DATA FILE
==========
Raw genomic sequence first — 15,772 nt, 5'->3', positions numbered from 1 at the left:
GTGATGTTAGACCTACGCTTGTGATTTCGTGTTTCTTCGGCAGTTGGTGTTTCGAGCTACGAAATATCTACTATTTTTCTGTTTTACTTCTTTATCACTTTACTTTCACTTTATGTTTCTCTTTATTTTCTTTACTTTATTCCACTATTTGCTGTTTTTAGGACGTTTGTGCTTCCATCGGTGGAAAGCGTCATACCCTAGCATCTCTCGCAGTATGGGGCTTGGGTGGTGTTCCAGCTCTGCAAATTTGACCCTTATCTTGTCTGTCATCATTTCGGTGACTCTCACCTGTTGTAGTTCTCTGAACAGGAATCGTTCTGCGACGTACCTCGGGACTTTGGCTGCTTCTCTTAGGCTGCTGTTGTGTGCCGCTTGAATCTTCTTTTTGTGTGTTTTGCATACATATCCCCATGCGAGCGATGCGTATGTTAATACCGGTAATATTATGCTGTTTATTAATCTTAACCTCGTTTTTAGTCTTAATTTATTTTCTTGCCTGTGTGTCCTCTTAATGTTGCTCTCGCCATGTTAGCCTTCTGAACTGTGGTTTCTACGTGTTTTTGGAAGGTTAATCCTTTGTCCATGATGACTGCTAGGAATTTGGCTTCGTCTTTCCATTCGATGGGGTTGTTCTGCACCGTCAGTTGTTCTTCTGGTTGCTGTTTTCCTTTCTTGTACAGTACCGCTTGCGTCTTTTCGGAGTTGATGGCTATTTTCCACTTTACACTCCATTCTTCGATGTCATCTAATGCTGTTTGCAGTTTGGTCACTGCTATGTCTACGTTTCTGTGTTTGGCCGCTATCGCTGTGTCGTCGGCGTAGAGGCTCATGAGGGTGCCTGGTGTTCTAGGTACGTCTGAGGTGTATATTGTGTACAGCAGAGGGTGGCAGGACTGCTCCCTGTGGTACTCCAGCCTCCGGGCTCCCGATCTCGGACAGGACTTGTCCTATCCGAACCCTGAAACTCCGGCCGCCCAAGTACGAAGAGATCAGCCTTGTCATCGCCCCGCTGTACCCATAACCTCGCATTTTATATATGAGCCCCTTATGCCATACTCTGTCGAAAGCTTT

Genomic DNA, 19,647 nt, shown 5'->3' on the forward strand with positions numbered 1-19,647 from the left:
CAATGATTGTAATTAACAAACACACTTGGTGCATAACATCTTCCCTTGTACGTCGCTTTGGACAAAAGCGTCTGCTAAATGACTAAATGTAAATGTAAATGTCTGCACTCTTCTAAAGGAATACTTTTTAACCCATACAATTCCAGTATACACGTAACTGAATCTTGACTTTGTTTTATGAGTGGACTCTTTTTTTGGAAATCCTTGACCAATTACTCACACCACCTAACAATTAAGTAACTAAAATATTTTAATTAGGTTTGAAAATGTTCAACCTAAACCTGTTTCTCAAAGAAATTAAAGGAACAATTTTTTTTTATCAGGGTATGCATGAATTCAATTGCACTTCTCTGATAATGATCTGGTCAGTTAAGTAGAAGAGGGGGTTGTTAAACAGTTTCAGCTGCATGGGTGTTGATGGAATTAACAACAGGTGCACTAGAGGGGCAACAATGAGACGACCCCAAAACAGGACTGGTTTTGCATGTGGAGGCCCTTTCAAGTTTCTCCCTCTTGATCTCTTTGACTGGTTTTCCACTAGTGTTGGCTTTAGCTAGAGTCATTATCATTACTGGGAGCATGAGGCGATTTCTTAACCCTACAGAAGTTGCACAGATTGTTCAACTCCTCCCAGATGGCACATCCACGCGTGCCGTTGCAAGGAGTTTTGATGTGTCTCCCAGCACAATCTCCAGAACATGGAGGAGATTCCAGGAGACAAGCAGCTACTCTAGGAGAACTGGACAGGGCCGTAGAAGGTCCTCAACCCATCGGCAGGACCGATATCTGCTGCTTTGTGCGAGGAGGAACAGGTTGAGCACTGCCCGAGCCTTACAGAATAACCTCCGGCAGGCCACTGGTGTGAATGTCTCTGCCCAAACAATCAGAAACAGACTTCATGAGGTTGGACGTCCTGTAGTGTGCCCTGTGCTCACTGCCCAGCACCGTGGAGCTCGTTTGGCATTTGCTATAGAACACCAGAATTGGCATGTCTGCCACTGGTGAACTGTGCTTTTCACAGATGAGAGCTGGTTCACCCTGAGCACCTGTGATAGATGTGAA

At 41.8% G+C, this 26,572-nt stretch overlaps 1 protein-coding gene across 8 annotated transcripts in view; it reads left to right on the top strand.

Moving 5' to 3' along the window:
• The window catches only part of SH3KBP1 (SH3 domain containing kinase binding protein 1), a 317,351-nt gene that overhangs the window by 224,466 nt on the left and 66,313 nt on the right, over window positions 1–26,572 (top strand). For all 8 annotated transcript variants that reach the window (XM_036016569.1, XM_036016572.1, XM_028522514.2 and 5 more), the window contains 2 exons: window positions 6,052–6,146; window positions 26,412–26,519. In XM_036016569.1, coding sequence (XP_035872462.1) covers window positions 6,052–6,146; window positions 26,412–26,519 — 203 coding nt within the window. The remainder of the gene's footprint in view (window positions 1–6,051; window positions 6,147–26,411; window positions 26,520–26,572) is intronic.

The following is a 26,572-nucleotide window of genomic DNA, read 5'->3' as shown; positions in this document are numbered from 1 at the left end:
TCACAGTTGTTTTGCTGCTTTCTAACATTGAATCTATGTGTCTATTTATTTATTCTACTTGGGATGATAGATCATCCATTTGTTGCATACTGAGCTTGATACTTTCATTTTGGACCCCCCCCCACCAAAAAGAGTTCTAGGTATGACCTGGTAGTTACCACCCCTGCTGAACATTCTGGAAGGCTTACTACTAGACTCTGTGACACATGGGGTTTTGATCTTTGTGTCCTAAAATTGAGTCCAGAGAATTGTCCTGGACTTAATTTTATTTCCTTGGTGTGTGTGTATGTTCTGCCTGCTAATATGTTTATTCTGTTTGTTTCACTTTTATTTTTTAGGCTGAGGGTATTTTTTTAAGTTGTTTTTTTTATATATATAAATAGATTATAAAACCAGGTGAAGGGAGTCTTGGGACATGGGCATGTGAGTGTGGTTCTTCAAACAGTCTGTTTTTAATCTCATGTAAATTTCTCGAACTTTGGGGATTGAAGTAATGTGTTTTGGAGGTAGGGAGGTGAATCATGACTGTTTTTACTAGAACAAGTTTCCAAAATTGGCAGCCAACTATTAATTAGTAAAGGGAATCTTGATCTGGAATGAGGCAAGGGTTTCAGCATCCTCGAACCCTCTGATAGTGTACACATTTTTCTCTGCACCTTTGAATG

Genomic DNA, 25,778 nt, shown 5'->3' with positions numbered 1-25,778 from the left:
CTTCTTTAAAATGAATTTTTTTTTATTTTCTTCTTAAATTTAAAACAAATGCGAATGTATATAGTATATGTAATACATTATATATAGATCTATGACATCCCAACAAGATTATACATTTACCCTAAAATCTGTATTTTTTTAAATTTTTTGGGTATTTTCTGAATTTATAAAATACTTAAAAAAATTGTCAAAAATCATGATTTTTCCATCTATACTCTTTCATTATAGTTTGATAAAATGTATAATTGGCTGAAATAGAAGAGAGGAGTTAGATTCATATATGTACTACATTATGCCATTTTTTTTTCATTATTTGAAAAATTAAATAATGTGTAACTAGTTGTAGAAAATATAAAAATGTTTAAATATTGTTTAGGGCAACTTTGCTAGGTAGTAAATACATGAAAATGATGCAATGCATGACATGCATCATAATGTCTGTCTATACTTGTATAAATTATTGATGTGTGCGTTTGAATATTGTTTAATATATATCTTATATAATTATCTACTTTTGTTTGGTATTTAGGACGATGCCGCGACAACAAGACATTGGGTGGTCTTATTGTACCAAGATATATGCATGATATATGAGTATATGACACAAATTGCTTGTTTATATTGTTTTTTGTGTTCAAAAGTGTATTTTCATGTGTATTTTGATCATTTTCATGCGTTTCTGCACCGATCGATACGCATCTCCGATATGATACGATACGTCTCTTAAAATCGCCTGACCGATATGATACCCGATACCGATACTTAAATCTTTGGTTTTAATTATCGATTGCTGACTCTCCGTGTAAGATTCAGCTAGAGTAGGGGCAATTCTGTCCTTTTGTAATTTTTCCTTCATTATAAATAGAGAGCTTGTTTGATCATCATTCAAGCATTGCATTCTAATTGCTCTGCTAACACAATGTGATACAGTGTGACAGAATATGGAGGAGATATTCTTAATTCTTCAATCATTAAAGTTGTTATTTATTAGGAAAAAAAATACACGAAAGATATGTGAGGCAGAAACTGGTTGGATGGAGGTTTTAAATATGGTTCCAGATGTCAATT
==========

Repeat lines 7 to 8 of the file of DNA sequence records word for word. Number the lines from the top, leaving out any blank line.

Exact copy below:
• The window catches only part of SH3KBP1 (SH3 domain containing kinase binding protein 1), a 317,351-nt gene that overhangs the window by 224,466 nt on the left and 66,313 nt on the right, over window positions 1–26,572 (top strand). For all 8 annotated transcript variants that reach the window (XM_036016569.1, XM_036016572.1, XM_028522514.2 and 5 more), the window contains 2 exons: window positions 6,052–6,146; window positions 26,412–26,519. In XM_036016569.1, coding sequence (XP_035872462.1) covers window positions 6,052–6,146; window positions 26,412–26,519 — 203 coding nt within the window. The remainder of the gene's footprint in view (window positions 1–6,051; window positions 6,147–26,411; window positions 26,520–26,572) is intronic.

The following is a 26,572-nucleotide window of genomic DNA, read 5'->3' as shown; positions in this document are numbered from 1 at the left end: